New Study Links Newborn Vitamin D Deficiency To Later Schizophrenia

A new study has discovered that Vitamin D deficiency in newborns is linked with Schizophrenia in later life. The results show that newborns without enough Vitamin D are 44% more likely to be diagnosed with the psychological illness - which typically appears as kids move into their late teens. There's still a lot more to learn about Schizophrenia and all the factors related to it, so more testing is required to really nail down the role which Vitamin D plays. But at the end of the day, this is just another reason why Vitamin D is so important for newborns.

As CBC reports, this study comes from the Northern European nation of Denmark. This is an important detail because this nation typically gets much less sunlight than brighter, warmer countries closer further south. One of the best sources of Vitamin D is of course sunlight. Without a steady supply of sunlight, it may be necessary to dose your newborn with special Vitamin D supplements. Of course, there are also plenty of foods which are great sources of Vitamin D.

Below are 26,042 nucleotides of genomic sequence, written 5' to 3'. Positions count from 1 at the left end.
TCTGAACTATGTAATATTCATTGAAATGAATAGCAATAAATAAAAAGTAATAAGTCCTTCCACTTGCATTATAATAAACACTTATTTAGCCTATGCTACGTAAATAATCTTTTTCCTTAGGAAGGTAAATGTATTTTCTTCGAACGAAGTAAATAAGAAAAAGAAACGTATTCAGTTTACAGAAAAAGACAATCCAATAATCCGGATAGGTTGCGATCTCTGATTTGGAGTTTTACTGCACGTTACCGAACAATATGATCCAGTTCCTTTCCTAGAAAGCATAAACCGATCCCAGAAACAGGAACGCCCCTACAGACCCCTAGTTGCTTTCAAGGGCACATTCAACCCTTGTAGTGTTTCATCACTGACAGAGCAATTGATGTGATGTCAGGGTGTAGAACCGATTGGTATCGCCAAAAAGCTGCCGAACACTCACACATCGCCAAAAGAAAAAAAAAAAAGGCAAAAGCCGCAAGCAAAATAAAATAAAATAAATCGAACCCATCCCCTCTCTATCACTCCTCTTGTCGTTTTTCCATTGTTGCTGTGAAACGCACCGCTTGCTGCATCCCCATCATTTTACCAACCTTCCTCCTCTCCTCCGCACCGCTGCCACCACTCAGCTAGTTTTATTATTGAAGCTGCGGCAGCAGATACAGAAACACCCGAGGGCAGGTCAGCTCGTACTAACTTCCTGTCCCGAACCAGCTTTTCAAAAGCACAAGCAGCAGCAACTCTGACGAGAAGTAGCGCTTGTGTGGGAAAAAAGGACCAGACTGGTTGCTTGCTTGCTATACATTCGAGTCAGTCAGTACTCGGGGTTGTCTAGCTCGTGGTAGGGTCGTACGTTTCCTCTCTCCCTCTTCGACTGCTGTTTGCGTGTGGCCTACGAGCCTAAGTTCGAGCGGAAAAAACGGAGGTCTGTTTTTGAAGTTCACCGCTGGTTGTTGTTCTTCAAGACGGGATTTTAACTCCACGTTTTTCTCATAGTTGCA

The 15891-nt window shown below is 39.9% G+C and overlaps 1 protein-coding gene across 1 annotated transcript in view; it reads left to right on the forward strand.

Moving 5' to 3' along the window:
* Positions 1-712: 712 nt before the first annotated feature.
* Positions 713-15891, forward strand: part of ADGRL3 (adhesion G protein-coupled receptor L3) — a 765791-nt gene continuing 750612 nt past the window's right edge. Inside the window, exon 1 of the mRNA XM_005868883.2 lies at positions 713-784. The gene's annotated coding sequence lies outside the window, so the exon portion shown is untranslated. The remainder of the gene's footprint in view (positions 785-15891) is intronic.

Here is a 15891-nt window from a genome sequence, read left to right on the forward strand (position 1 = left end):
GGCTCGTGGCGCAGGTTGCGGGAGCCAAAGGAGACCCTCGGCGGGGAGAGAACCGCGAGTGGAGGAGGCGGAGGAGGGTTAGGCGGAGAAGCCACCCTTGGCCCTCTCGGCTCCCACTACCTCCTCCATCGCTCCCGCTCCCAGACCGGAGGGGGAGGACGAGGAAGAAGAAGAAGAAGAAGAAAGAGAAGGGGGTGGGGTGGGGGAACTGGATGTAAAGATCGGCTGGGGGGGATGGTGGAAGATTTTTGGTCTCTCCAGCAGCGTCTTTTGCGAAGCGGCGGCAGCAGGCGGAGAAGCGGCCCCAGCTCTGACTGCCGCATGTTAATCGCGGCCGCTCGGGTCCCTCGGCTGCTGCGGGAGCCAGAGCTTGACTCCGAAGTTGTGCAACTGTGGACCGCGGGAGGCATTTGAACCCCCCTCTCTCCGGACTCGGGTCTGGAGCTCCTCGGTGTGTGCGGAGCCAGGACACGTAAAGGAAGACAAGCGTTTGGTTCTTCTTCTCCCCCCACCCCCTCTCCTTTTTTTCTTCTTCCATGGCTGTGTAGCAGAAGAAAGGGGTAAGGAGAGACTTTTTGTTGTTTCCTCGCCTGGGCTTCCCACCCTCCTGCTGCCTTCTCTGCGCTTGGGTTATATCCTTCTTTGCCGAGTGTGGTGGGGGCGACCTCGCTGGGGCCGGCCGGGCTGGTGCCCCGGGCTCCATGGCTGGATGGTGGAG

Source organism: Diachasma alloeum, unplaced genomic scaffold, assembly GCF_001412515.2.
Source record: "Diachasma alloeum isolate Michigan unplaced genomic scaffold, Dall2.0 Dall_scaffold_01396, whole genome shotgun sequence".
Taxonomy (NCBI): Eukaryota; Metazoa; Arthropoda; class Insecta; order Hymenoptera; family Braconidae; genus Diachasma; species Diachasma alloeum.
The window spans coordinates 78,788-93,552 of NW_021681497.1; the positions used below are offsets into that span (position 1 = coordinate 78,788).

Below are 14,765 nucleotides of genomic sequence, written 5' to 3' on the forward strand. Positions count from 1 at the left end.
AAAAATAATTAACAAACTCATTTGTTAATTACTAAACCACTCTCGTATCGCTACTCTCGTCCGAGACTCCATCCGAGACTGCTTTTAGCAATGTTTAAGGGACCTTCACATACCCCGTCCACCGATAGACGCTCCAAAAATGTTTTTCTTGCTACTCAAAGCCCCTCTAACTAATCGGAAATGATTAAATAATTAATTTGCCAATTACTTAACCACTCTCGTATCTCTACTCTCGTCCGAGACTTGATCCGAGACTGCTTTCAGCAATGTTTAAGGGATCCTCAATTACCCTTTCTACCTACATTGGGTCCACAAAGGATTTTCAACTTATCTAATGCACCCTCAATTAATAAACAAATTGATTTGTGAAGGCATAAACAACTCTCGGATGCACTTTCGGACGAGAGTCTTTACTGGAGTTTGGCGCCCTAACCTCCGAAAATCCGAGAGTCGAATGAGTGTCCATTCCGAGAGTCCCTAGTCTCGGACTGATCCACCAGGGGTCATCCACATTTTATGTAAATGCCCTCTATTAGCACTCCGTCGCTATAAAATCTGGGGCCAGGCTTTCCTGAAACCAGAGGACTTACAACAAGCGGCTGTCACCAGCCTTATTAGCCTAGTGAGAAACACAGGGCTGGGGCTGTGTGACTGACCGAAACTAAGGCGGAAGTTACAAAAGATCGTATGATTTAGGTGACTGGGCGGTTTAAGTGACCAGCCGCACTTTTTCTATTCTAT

Another interesting detail is the fact that in nations like Denmark, certain people are more likely to suffer from Schizophrenia. These include those born in winter or spring, among others. Both of these factors would suggest that sunlight and vitamin D exposure has an important role to play in the development of Schizophrenia.

However, researchers are quick to point out that it might not be as straightforward as it may seem. They still haven't found a "smoking gun," and they can't point conclusively to a "cause and effect" relationship between Vitamin D and the onset of Schizophrenia. As previously noted, more testing and research is needed to delve even deeper into this interesting subject.


But this isn't the only factor which makes Vitamin D so important for newborns. As Caring For Kids notes, there are plenty of other reasons you should be making sure that your little ones are getting enough of this important nutrient. Vitamin D helps babies build strong bones and teeth. It also acts as a powerful antioxidant and contributes to healthy neuromuscular activity and nerve transmission. Finally, Vitamin D boosts the immune system.


This new study is just another reason why mothers should be keeping an eye on Vitamin D levels as they raise their children.  This is especially true with Northern nations and climates, and with babies who are already vulnerable to Vitamin D exposure. Sometimes, Vitamin D supplements might not be necessary. But it's always best to be on the safe side.

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